Use PowerShell to Monitor for Process Startup


Summary: Microsoft Scripting Guy, Ed Wilson, talks about using Windows PowerShell to monitor for process startup.

Microsoft Scripting Guy, Ed Wilson, is here. This morning, I spent a decent amount of time answering an email from a former colleague. I will actually share his email and my reply this coming weekend. In the meantime, I was playing around Register-CimIndicationEvent. This is not really a new Windows PowerShell cmdlet—I mean, it has been around for a while (since Windows PowerShell 3.0), but not much has been written about it. There is little useful documentation for the cmdlet either.

In today’s post, I will talk about the following Windows PowerShell cmdlets:

  • Register-CimIndicationEvent
  • Get-Event
  • Get-EventSubscriber
  • Unregister-Event
  • Select-Object
  • Remove-Event

To monitor for any process startup, I can use the WMI class Win32_ProcessStartTrace. When the event fires, the class provides information about the process ID, the parent process ID, the process name, the session ID, and even the SID for the user context that generates the event. This information becomes available after I retrieve the generated event. For more information, see MSDN: Win32_ProcessStartTrace class.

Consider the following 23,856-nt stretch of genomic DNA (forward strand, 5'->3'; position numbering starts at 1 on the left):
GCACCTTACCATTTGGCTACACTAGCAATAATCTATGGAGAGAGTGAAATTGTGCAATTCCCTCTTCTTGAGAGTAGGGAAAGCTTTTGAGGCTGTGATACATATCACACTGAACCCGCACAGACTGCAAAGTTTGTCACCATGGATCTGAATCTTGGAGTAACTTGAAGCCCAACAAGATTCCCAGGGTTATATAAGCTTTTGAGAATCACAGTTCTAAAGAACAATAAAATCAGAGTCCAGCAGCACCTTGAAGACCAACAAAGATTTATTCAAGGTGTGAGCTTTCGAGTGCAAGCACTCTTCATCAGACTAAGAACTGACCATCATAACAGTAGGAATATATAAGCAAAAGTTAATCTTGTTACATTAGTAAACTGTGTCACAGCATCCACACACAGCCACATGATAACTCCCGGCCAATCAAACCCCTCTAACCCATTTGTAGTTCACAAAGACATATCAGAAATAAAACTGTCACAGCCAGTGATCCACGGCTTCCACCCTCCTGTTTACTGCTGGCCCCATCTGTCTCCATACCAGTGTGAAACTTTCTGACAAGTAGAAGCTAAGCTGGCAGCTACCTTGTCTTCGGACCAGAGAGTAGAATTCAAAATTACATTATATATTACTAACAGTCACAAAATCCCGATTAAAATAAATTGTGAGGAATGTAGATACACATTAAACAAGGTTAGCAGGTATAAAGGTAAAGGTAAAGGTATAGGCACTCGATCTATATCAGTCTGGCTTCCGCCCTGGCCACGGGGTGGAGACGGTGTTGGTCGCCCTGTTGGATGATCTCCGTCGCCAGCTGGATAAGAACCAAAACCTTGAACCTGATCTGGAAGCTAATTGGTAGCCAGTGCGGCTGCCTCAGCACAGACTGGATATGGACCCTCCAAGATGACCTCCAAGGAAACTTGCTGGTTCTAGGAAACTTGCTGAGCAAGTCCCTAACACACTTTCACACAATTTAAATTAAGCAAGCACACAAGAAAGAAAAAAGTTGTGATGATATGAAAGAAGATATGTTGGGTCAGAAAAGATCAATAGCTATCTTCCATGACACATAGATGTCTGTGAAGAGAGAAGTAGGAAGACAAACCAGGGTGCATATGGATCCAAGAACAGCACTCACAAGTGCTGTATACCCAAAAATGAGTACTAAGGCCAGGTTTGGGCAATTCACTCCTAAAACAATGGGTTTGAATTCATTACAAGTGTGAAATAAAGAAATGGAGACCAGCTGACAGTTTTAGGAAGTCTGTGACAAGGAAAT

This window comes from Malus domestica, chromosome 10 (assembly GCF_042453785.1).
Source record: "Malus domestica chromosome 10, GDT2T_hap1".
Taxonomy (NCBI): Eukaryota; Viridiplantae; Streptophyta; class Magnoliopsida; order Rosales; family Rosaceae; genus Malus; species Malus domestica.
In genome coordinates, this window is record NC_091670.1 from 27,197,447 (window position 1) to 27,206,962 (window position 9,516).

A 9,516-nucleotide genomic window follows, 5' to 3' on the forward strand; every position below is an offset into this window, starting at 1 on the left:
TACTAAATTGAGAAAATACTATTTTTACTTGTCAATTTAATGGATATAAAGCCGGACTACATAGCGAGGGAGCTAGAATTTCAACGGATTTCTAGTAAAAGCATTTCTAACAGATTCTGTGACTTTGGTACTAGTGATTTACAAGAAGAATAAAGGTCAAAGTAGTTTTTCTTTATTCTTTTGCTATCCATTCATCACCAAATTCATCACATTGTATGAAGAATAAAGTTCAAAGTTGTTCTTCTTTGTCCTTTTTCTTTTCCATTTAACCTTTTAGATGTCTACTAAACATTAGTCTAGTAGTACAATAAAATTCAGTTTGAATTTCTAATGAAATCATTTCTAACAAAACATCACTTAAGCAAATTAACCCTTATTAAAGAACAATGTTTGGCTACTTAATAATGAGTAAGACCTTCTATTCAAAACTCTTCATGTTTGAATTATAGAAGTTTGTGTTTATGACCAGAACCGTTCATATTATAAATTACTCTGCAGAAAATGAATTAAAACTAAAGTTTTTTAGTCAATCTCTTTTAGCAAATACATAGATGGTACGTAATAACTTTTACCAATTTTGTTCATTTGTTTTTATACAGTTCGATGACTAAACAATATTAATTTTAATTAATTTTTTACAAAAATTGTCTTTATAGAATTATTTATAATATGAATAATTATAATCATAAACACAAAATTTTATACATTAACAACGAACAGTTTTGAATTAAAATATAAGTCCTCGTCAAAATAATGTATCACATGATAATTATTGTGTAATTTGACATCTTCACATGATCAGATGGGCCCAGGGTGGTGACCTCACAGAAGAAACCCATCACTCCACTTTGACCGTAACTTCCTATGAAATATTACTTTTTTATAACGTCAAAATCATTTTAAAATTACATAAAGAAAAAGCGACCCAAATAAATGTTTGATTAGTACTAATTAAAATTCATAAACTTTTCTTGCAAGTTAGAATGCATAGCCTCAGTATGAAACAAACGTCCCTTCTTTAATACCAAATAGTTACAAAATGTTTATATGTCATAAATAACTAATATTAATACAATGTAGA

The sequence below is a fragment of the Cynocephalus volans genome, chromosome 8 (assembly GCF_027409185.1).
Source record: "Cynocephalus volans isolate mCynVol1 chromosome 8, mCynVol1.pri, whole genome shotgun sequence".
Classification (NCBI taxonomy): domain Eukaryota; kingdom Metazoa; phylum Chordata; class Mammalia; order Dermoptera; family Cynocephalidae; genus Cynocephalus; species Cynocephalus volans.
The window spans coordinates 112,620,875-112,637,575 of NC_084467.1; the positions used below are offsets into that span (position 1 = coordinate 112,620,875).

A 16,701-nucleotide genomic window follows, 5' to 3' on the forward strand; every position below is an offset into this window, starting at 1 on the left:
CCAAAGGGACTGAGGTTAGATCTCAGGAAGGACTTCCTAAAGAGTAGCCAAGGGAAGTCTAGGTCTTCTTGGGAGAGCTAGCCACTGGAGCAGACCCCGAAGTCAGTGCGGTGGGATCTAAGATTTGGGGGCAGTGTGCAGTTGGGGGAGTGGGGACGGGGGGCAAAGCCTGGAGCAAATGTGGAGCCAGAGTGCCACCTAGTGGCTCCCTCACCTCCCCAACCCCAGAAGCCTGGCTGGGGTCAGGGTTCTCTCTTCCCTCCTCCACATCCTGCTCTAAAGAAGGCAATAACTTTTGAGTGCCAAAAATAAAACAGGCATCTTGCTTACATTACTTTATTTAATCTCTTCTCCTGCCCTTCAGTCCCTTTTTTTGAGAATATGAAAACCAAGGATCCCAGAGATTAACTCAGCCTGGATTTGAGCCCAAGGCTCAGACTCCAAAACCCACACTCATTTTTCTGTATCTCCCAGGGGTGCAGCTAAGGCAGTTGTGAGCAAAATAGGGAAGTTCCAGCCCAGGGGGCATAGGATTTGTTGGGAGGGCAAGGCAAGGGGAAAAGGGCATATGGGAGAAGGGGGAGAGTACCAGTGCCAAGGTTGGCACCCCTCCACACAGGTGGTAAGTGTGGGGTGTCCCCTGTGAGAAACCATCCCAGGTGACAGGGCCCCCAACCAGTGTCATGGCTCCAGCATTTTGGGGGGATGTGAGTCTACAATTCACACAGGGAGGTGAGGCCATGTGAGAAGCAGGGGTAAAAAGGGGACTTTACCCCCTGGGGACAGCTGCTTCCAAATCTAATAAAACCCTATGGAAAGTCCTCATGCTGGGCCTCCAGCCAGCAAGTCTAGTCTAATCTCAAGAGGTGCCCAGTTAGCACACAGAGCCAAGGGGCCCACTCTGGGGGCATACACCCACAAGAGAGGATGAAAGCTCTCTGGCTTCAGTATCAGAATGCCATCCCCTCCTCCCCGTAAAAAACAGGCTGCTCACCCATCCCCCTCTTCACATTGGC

Register for the event

Note  This procedure requires admin rights. To start an elevated Windows PowerShell console, right-click the Windows PowerShell console icon and select Run as Administrator from the action menu.

The first thing I need to do is to register to receive events. To do this, I use the Register-CimIndicationEvent cmdlet. When I do, I want to specify the WMI class to monitor and a name that I can use to track the generated event subscription. Here is the command I use:

Register-CimIndicationEvent -ClassName Win32_ProcessStartTrace -SourceIdentifier "ProcessStarted"